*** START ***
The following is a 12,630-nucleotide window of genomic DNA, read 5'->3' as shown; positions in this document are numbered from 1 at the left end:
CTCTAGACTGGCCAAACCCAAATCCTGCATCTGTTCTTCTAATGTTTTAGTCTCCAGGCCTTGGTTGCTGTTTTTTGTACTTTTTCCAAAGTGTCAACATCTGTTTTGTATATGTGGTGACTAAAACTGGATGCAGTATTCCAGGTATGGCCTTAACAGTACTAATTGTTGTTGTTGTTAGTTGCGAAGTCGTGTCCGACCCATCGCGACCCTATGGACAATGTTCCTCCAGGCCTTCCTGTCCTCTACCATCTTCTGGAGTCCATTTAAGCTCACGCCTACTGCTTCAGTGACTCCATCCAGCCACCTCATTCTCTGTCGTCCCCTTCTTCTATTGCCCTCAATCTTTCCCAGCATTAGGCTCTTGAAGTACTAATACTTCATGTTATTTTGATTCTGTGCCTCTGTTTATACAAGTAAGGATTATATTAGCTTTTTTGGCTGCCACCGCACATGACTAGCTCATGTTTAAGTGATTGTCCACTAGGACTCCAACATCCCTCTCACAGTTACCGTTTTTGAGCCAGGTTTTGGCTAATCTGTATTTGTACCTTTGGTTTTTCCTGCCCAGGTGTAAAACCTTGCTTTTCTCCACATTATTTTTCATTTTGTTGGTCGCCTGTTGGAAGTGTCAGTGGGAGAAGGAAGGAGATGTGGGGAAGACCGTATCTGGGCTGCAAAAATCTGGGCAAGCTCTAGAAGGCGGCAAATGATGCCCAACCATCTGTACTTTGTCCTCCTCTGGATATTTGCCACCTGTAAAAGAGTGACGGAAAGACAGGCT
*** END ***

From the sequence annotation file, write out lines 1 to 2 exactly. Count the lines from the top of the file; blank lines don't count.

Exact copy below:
The following is a 12,630-nucleotide window of genomic DNA, read 5'->3' as shown; positions in this document are numbered from 1 at the left end:
CTCTAGACTGGCCAAACCCAAATCCTGCATCTGTTCTTCTAATGTTTTAGTCTCCAGGCCTTGGTTGCTGTTTTTTGTACTTTTTCCAAAGTGTCAACATCTGTTTTGTATATGTGGTGACTAAAACTGGATGCAGTATTCCAGGTATGGCCTTAACAGTACTAATTGTTGTTGTTGTTAGTTGCGAAGTCGTGTCCGACCCATCGCGACCCTATGGACAATGTTCCTCCAGGCCTTCCTGTCCTCTACCATCTTCTGGAGTCCATTTAAGCTCACGCCTACTGCTTCAGTGACTCCATCCAGCCACCTCATTCTCTGTCGTCCCCTTCTTCTATTGCCCTCAATCTTTCCCAGCATTAGGCTCTTGAAGTACTAATACTTCATGTTATTTTGATTCTGTGCCTCTGTTTATACAAGTAAGGATTATATTAGCTTTTTTGGCTGCCACCGCACATGACTAGCTCATGTTTAAGTGATTGTCCACTAGGACTCCAACATCCCTCTCACAGTTACCGTTTTTGAGCCAGGTTTTGGCTAATCTGTATTTGTACCTTTGGTTTTTCCTGCCCAGGTGTAAAACCTTGCTTTTCTCCACATTATTTTTCATTTTGTTGGTCGCCTGTTGGAAGTGTCAGTGGGAGAAGGAAGGAGATGTGGGGAAGACCGTATCTGGGCTGCAAAAATCTGGGCAAGCTCTAGAAGGCGGCAAATGATGCCCAACCATCTGTACTTTGTCCTCCTCTGGATATTTGCCACCTGTAAAAGAGTGACGGAAAGACAGGCT